• Decrease tidal volumes below 6mL/kg by 1mL/kg to achieve plateau pressure < 30 cmH2O (to prevent vent-ass'd lung injury)  (can allow some hypercapnea, and may need to increase FiO2)
          • Minimize plateau pressure (ideally < 30 cmH2O)
          • Reduce FiO2 level <0.6
          • Optimize PEEP (recruits alveoli, prevents atelectrauma)
            • Barotrauma/pneumothorax risk higher >15ncmH2O, but RCT studies show no difference in survival with 15 vs. 8 cmH2O.
            • Higher PEEP is likely OK.  
            • Current guidelines titrate PEEP to keep FiO2<0.6 and not cause hypotension.
        • Reducing tidal volumes can cause hypercapnia, called "permissive hypercapnia", and is NOT HARMFUL (reduces VALI).
        • ARMA landmark trial:
          • Decreasing tidal volume 12 mL/kg of IDW to 6 mL/kg, while keeping plateau pressure <30 cmH2O reduced mortality from 40-->30%.  (USE Ideal body weight).
        • ProningPROSEVA RCT: better oxygenation, but no mortality difference, increase in complication (ET obstruction, accidental extubation, pressure ulcers).
          • Proning is recommended only in experienced centers in severe ARDS, if oxygenation is unsuccessful.
      • NOTE: key pathologic change: flooding of alveoli by membrane disruption.
      • NOTE: Latest trial: NIPPV did not improve survival or need for intubation in ARDS pts.
        (May be beneficial in select pts with pneumonia).
    • Limit intravascular volume to level enough to maintain perfusion.
      • Additional volume will cause leaky capillaries to be more leaky.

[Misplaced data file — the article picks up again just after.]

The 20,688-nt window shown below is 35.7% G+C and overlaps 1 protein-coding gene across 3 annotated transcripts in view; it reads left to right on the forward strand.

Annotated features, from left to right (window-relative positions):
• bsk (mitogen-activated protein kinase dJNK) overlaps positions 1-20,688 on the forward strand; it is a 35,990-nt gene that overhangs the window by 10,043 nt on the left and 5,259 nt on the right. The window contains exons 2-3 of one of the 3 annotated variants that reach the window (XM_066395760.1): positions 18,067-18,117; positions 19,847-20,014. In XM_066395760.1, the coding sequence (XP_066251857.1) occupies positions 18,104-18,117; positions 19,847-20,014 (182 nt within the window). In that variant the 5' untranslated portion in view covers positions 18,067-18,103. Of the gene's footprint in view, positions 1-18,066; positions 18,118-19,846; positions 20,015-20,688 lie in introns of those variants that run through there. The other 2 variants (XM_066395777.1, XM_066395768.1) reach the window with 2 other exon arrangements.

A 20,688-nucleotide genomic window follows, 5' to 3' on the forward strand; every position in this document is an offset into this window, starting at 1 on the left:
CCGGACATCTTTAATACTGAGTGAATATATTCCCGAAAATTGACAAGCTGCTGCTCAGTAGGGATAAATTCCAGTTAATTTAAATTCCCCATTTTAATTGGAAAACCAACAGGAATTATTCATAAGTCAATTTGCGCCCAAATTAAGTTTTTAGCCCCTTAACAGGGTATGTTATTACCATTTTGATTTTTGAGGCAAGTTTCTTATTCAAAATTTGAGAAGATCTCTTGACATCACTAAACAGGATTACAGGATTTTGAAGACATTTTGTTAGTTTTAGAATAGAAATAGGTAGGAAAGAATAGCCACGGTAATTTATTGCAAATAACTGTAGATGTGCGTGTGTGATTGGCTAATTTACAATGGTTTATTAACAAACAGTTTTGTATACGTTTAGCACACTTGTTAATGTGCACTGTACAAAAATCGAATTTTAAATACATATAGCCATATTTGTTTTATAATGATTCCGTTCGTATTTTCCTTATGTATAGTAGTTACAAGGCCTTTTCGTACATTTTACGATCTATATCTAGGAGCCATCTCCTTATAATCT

• Multi-Center Study: relatively complex fluid strategy improved lung function, shortened duration of mechanical ventilation and ICU stay, but did not change mortality.
        • Conservative strategy: lower CVP pressures. (less boluses, more furosemide)
        • vs. Liberal strategy.
    • Many therapies trialed:
      • Most shown to improve oxygenation, but not survival.
    • Nonventilator Management of Acute Respiratory Distress Syndrome (Source:MKSAP16)



      Inhaled vasodilators

      ↑ O2 saturation; no proven survival benefit

      Systemic corticosteroids

      ↑ O2 saturation; may reduce duration of invasive ventilation; no survival benefit; optimal patient selection, timing, dose, and duration uncertain

      Neuromuscular blockade

      Used in early severe ARDS; may improve mortality but limited published experience and not widely used in North America

      Conservative fluid strategy

      ↑ O2 saturation and reduced duration of invasive mechanical ventilation in single large National Institutes of Health study

      Prone positioning

      ↑ O2 saturation; no survival benefit in individual trials (signal towards mortality improvement)

      Extracorporeal membrane oxygenation

      (After H1N1, limited expr)

      May improve mortality in severe ARDS but limited published experience, limited availability

      ARDS = acute respiratory distress syndrome.


    Guideline Summaries

    • Surviving Sepsis Guidelines Summary (2012): ARDS component:
      • Surviving Sepsis Guidelines 2012: Ventilators  (ARDS)

        • low tidal volume (1A) and limitation of inspiratory plateau pressure (1B) for (ARDS)
        • Application of at least a minimal amount of PEEP in ARDS (1B)
        • Higher rather than lower level of PEEP for patients with sepsis-induced moderate or severe ARDS (2C)
        • Recruitment maneuvers in sepsis patients with severe refractory hypoxemia due to ARDS (2C)
        • Prone positioning in sepsis-induced ARDS patients with a PaO2/FiO2 ratio of B100 mm Hg in facilities that have experience with such practices (2C)
        • Head-of-bed elevation in mechanically ventilated patients unless contraindicated (1B)
        • conservative fluid strategy for patients with established ARDS with no evidence of tissue hypoperfusion (1C);